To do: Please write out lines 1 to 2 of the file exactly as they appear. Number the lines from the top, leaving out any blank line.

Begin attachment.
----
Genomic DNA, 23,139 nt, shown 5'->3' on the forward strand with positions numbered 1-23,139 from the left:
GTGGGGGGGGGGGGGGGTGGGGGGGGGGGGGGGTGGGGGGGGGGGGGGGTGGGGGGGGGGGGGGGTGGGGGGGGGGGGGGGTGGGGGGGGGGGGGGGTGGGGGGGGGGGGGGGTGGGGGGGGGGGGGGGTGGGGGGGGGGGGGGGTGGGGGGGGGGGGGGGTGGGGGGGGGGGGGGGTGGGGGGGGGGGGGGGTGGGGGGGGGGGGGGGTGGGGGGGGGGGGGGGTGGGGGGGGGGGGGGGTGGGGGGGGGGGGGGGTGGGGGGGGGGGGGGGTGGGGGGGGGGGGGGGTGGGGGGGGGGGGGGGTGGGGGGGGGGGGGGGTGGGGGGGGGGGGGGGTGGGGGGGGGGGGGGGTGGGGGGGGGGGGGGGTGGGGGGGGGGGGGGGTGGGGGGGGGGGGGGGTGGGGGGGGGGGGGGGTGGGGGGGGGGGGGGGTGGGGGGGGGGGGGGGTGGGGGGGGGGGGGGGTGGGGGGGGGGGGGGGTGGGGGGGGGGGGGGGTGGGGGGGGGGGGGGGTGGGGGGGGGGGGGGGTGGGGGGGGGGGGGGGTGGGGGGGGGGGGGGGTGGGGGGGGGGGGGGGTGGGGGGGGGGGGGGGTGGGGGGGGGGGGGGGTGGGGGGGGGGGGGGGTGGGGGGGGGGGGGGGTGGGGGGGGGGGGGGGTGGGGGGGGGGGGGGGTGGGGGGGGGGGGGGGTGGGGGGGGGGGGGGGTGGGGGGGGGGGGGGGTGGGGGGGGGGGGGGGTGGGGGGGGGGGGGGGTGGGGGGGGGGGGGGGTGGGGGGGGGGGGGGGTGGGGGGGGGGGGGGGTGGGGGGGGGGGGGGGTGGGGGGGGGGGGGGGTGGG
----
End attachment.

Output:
Genomic DNA, 23,139 nt, shown 5'->3' on the forward strand with positions numbered 1-23,139 from the left:
GTGGGGGGGGGGGGGGGTGGGGGGGGGGGGGGGTGGGGGGGGGGGGGGGTGGGGGGGGGGGGGGGTGGGGGGGGGGGGGGGTGGGGGGGGGGGGGGGTGGGGGGGGGGGGGGGTGGGGGGGGGGGGGGGTGGGGGGGGGGGGGGGTGGGGGGGGGGGGGGGTGGGGGGGGGGGGGGGTGGGGGGGGGGGGGGGTGGGGGGGGGGGGGGGTGGGGGGGGGGGGGGGTGGGGGGGGGGGGGGGTGGGGGGGGGGGGGGGTGGGGGGGGGGGGGGGTGGGGGGGGGGGGGGGTGGGGGGGGGGGGGGGTGGGGGGGGGGGGGGGTGGGGGGGGGGGGGGGTGGGGGGGGGGGGGGGTGGGGGGGGGGGGGGGTGGGGGGGGGGGGGGGTGGGGGGGGGGGGGGGTGGGGGGGGGGGGGGGTGGGGGGGGGGGGGGGTGGGGGGGGGGGGGGGTGGGGGGGGGGGGGGGTGGGGGGGGGGGGGGGTGGGGGGGGGGGGGGGTGGGGGGGGGGGGGGGTGGGGGGGGGGGGGGGTGGGGGGGGGGGGGGGTGGGGGGGGGGGGGGGTGGGGGGGGGGGGGGGTGGGGGGGGGGGGGGGTGGGGGGGGGGGGGGGTGGGGGGGGGGGGGGGTGGGGGGGGGGGGGGGTGGGGGGGGGGGGGGGTGGGGGGGGGGGGGGGTGGGGGGGGGGGGGGGTGGGGGGGGGGGGGGGTGGGGGGGGGGGGGGGTGGGGGGGGGGGGGGGTGGGGGGGGGGGGGGGTGGGGGGGGGGGGGGGTGGGGGGGGGGGGGGGTGGGGGGGGGGGGGGGTGGGGGGGGGGGGGGGTGGGGGGGGGGGGGGGTGGG